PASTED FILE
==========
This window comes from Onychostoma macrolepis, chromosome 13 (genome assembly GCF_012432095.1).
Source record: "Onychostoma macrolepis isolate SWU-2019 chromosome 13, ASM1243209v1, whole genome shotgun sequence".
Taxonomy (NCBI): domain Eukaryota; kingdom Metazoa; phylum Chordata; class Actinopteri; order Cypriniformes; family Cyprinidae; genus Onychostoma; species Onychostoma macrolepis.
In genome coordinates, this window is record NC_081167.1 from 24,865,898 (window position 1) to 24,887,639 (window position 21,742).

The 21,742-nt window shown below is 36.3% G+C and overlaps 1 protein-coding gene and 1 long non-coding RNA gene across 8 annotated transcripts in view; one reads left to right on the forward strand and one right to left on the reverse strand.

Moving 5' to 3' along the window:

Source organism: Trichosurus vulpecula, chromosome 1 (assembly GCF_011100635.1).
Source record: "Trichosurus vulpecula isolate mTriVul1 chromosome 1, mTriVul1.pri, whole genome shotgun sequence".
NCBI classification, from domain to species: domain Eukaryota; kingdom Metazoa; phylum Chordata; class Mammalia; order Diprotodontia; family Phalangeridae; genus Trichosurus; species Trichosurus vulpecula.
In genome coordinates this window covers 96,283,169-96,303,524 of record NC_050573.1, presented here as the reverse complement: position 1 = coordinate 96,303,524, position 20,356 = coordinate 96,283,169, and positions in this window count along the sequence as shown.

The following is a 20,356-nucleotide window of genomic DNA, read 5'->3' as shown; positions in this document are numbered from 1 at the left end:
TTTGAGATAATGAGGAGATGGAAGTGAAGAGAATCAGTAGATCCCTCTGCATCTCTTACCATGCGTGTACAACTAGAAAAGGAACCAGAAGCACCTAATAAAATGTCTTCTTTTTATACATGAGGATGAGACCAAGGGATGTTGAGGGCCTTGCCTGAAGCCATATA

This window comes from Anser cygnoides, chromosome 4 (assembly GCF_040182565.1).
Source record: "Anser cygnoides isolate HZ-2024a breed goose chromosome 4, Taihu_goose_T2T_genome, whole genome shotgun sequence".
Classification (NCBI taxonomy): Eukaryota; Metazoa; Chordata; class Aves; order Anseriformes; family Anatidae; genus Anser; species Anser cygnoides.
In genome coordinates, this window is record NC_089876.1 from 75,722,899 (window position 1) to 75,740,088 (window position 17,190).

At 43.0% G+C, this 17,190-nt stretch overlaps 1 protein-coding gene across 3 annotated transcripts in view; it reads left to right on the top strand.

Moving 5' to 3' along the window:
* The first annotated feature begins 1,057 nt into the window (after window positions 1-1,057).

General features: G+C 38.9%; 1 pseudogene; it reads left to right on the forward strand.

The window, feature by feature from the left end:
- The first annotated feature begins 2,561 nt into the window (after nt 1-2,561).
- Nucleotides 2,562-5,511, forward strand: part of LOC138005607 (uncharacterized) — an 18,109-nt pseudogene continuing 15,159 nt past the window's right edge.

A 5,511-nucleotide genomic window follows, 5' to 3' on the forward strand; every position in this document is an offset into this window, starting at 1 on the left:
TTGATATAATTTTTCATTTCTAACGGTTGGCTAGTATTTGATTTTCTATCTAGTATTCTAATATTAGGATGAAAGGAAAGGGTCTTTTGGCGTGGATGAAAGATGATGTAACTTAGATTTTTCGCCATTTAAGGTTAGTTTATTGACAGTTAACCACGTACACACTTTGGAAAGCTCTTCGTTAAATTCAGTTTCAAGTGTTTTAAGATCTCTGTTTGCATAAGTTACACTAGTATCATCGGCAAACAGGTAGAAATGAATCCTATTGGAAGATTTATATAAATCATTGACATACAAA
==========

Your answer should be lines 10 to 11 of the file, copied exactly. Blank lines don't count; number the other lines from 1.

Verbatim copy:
In genome coordinates this window covers 96,283,169-96,303,524 of record NC_050573.1, presented here as the reverse complement: position 1 = coordinate 96,303,524, position 20,356 = coordinate 96,283,169, and positions in this window count along the sequence as shown.

The following is a 20,356-nucleotide window of genomic DNA, read 5'->3' as shown; positions in this document are numbered from 1 at the left end: